Mortgage credit availability dipped in January, according to the MBA. “Mortgage credit availability was mostly unchanged to start 2020, decreasing 0.2 percent in January,” said Joel Kan, MBA’s Associate Vice President of Economic and Industry Forecasting. “Similar to December of 2019, the decline came from the reduction of low credit score, high-LTV programs. Furthermore, there continues to be movement with both adds and drops in the government program space, with the net result last month showing small growth in the government index. Although credit supply has flattened these last two years, the meaningful increase seen overall since the Great Recession has been helpful to the growing share of first-time homebuyers, as well as refinance borrowers looking to act on lower mortgage rates. Ongoing housing supply constraints in the lower-price range continues to hold prospective buyers back the most.”

 

Interesting article in American Banker: Big banks lost money on mortgages in 2018. “Large banks withstood an average loss of $4,803 for every retail mortgage originated in 2018 (compared with a net profit of $376 per loan for independent mortgage bankers). Appetite for these kinds of losses is increasing.” Why were they doing this business? It is all about the MSR. And unfortunately for holders of servicing, rates have been going down, not up which is a negative for servicing assets. As rates have fallen, banks have had to reach for yield, which generally means taking more risk. I know that 2018 data is far in the rear view mirror,  but that is an incredible number.

 

 

Morning Report: Strong jobs report knocks stocks

Vital Statistics:

 

Last Change
S&P futures 2982.25 -8.4
Oil (WTI) 57.45 0.2
10 year government bond yield 2.02%
30 year fixed rate mortgage 4.00%

 

Stocks are lower this morning after Friday’s strong jobs report stoked fears the Fed might not cut rates as much as the market expects. Bonds and MBS are up.

 

Jobs report data dump:

 

  • Payrolls up 224,000
  • Unemployment rate 3.7%
  • Labor force participation rate 62.9%
  • Employment-population rate 60.6%
  • Average hourly earnings up 3.1%

 

Overall, a strong report which should in theory argue against easing rates at the upcoming July meeting. That said, the deceleration in the labor market is being taken as a sign that the Fed needs to act, especially since inflation remains stubbornly below the Fed’s 2% target. The July Fed funds futures are pricing in a 100% chance for a cut, with a 92% chance for 25 basis points, and an 8% chance of 50 basis points.

 

We don’t have much in the way of economic data this week, however we do have Jerome Powell’s Humphrey-Hawkins testimony on Wednesday and Thursday. Humphrey-Hawkins testimony is usually more about posturing politicians than it is about useful insights, but with the markets on edge about a potential rate cut, we could see some volatility. Expect a lot of questions about Fed independence.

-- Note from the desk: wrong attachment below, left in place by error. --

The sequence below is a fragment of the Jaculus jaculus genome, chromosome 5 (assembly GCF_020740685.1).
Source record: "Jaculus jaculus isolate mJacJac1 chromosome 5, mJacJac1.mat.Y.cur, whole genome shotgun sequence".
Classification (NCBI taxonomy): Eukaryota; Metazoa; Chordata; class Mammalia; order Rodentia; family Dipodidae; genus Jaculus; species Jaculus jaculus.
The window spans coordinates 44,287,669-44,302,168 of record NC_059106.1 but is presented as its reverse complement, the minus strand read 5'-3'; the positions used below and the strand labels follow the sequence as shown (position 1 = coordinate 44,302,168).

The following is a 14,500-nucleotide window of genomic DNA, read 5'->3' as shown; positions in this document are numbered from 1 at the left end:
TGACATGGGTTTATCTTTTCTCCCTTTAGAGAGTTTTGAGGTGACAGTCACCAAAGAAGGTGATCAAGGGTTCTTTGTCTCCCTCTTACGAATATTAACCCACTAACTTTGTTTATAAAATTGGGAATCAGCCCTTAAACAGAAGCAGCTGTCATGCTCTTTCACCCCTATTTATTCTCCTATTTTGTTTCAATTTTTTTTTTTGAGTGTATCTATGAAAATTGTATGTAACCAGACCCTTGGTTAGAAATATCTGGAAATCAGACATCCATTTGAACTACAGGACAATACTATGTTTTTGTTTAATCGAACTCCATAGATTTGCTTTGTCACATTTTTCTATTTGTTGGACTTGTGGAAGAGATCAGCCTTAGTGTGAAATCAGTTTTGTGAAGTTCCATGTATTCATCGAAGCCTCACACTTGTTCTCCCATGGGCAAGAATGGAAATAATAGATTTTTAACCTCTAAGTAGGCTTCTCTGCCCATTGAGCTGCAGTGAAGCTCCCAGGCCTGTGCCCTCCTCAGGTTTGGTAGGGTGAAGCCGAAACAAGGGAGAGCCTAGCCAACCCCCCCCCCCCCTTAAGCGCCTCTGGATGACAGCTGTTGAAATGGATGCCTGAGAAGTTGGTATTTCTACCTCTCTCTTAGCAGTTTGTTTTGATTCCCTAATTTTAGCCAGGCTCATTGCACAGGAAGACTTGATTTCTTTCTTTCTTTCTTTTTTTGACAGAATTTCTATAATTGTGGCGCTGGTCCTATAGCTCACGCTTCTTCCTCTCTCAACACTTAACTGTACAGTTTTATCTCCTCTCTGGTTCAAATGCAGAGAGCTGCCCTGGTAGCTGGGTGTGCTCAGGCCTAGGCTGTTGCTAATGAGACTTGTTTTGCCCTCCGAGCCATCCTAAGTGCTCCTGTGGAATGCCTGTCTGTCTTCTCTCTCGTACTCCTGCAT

Want to get involved in the property rental business without having to actually buy a house and rent it out? Roofstock could be your answer. It allows individuals to buy into occupied rental properties and allows them to trade out of them after a 6 month lock up period. If you can’t get a bid on Roofstock’s online exchange, they will buy it back at a 7.5% discount.

 

Deutsche Bank is retreating back to Europe, as it cuts 18,000 jobs and exits a lot of overseas businesses. DB has been underperforming for years, and it looks like its decades-old attempt to become a player on Wall Street and in London are over. It would be cool to see them spin off Bankers Trust, Alex Brown and Sons and Morgan Grenfell, but it doesn’t look like that will happen.

Morning Report: New home sales surprise to the upside

Vital Statistics:

 

Last Change
S&P futures 2937.5 -0.5
Eurostoxx index 391.52 0.39
Oil (WTI) 65.92 -0.36
10 year government bond yield 2.54%
30 year fixed rate mortgage 4.34%

 

Stocks are flat as we await earnings from heavyweights like Facebook, Microsoft and Caterpillar. Bonds and MBS are up.

 

New Home Sales surprised to the upside, coming in at 692,000, indicating that lower mortgage rates are helping sales. The most interesting number in the report was the median price of $302,000, which is down 10% from a year ago. This indicates that builders are concentrating on the lower price points, or at least that is where the sales are concentrated. Still, a 10% drop in median home prices is an eye-popping number.

 

new home sales

 

Mortgage applications fell 7% last week as purchases fell 4% and refis fell 11%. Rates were up 2 basis points for the week, however the week included the Good Friday holiday so there might be some noise in there as well. “The 30-year fixed mortgage rate has risen 10 basis points in three weeks, and is now at its highest level in over a month,” said MBA Chief Economist Mike Fratantoni. “Borrowers remain extremely sensitive to rate changes, which is why there has been a 28 percent drop in refinance applications over this three-week period. Purchase activity also declined, but remains almost 3 percent higher than a year ago. Borrowing costs have recently drifted higher because of ebbing geopolitical concerns, as well as signs of strengthening in the U.S. economy, including the recent data pointing to robust retail sales.”

 

The CFPB is becoming a little more creditor-friendly, by giving firms under investigation information about what they did that was wrong. “Consistent with the updated policy, CIDs [civil investigative demands] will provide more information about the potentially applicable provisions of law that may have been violated,” the Bureau said in a news release. “CIDs will also typically specify the business activities subject to the Bureau’s authority. In investigations where determining the extent of the Bureau’s authority over the relevant activity is one of the significant purposes of the investigation, staff may specifically include that issue in the CID in the interests of further transparency.”

 

Flagstar reported a 30% drop in originations in the first quarter, falling from $7.9 million in the first quarter of 2018 to $5.5 million in the first quarter of 2019. On a QOQ basis, originations were down 13% as well. Gain on sale margins rebounded from the fourth quarter, increasing to 72 basis points from 60, although they are down from 77 in the first quarter of last year.

 

The NY Fed asks the question whether tax reform has inhibited home sales. Spoiler alert: it looks like that is the case.